You may have heard of the impresario Flo Ziegfeld (Flo was short for Florenz.) You may have heard of the Ziegfeld Girls from the early days of movies. You may be wondering why I’m posting about them today.

It turns out that the Ziegfeld Follies aren’t the only thing that the Ziegfelds were involved in. Billie Burke, Flo Ziegfeld’s wife, founded the Ziegfeld Club in 1936, originally to provide support for any Ziegfeld Girl who was having a difficult time. If you’re wondering why the name Billie Burke sounds familiar, she was a star in her own right, best known to modern audiences as Glinda, the Good Witch in the 1939 film The Wizard of Oz.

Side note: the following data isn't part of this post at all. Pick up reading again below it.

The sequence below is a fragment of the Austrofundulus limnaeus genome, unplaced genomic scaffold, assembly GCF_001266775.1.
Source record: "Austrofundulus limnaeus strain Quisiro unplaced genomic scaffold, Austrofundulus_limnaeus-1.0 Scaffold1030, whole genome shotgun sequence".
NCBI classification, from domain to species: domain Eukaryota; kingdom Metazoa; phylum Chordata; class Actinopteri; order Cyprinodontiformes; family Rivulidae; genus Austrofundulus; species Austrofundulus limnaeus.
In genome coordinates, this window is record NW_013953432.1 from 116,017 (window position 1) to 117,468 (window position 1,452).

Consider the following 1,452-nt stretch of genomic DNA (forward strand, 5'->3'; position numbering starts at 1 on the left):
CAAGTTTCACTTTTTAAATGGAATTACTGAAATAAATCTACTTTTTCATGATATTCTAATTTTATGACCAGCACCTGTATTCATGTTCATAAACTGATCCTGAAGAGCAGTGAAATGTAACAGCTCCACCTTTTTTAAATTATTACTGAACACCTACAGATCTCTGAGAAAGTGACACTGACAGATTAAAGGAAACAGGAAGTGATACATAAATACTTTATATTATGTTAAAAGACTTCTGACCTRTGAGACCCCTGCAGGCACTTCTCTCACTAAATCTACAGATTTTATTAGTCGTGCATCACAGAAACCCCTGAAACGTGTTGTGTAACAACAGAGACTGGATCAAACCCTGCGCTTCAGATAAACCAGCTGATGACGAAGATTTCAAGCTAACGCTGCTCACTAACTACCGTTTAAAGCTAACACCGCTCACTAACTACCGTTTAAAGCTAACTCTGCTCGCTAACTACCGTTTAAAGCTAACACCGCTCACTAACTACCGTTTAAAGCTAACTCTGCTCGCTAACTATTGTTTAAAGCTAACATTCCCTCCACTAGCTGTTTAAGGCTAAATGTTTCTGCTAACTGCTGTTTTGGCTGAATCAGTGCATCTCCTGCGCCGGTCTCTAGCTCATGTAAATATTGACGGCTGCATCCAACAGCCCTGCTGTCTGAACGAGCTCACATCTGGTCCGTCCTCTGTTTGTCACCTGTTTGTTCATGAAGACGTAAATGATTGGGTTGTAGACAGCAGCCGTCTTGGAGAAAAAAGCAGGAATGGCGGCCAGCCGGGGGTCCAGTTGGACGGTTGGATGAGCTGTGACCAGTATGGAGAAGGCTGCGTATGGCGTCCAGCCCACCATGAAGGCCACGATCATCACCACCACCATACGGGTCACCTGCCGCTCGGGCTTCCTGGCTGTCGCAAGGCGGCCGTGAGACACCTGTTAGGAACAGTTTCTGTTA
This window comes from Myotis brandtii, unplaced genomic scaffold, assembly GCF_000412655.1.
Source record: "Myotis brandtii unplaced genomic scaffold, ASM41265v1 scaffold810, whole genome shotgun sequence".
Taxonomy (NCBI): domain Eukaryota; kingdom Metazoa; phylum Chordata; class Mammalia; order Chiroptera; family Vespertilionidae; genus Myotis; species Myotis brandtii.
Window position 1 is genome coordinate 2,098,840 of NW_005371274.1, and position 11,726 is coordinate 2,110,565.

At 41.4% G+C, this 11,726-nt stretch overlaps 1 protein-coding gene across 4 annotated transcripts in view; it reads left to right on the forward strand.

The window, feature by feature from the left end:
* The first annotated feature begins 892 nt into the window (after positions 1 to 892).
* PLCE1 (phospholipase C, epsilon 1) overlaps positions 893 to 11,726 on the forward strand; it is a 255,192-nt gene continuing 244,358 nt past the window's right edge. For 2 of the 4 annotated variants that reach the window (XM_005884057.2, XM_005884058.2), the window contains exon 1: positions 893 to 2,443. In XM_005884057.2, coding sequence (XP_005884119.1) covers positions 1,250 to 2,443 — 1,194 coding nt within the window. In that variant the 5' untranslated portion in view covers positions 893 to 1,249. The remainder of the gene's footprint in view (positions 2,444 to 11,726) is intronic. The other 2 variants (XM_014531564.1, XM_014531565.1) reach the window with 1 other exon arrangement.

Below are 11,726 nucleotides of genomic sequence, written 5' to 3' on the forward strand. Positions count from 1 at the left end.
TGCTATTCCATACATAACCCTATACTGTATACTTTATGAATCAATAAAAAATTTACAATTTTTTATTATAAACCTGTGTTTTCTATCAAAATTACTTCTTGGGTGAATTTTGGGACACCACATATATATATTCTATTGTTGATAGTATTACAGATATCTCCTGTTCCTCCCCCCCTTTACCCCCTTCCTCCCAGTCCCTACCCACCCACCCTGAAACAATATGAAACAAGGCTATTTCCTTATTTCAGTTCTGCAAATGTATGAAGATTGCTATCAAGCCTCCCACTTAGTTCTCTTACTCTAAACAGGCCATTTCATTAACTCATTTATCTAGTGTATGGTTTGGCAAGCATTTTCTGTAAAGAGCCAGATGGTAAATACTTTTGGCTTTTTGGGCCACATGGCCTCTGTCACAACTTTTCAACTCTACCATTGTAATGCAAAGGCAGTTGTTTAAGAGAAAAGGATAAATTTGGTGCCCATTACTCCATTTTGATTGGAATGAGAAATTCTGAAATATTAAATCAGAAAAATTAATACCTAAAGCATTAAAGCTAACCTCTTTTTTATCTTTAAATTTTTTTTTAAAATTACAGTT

Although the original Ziegfeld Girls have all died in the decades since the Ziegfeld Follies was popular, the Ziegfeld Club remains dedicated to helping women in the arts.

According to their website, they now offer the Billie Burke Ziegfeld Award to emerging female composer-lyricists, continuing the Ziegfeld contribution to the arts and to music. Although the website doesn’t seem to have been updated since last year, I certainly hope they are continuing this worthy aim.

They also offer the Liz Swados Inspiration Grant to female music educators in New York City. There are details about this award on their website as well.

I find it inspiring that the Ziegfelds, who brought joy and hope through music and dance from 1907-1931, are still the impetus for bringing music, joy, and hope to the world today.

Z is for Ziegfeld. With this post, I’ve reached the end of my exploration of the alphabet. There’ll be two bonus posts to take us to the end of May, and then the blog will catch some ZZZZZs until fall.

%d bloggers like this: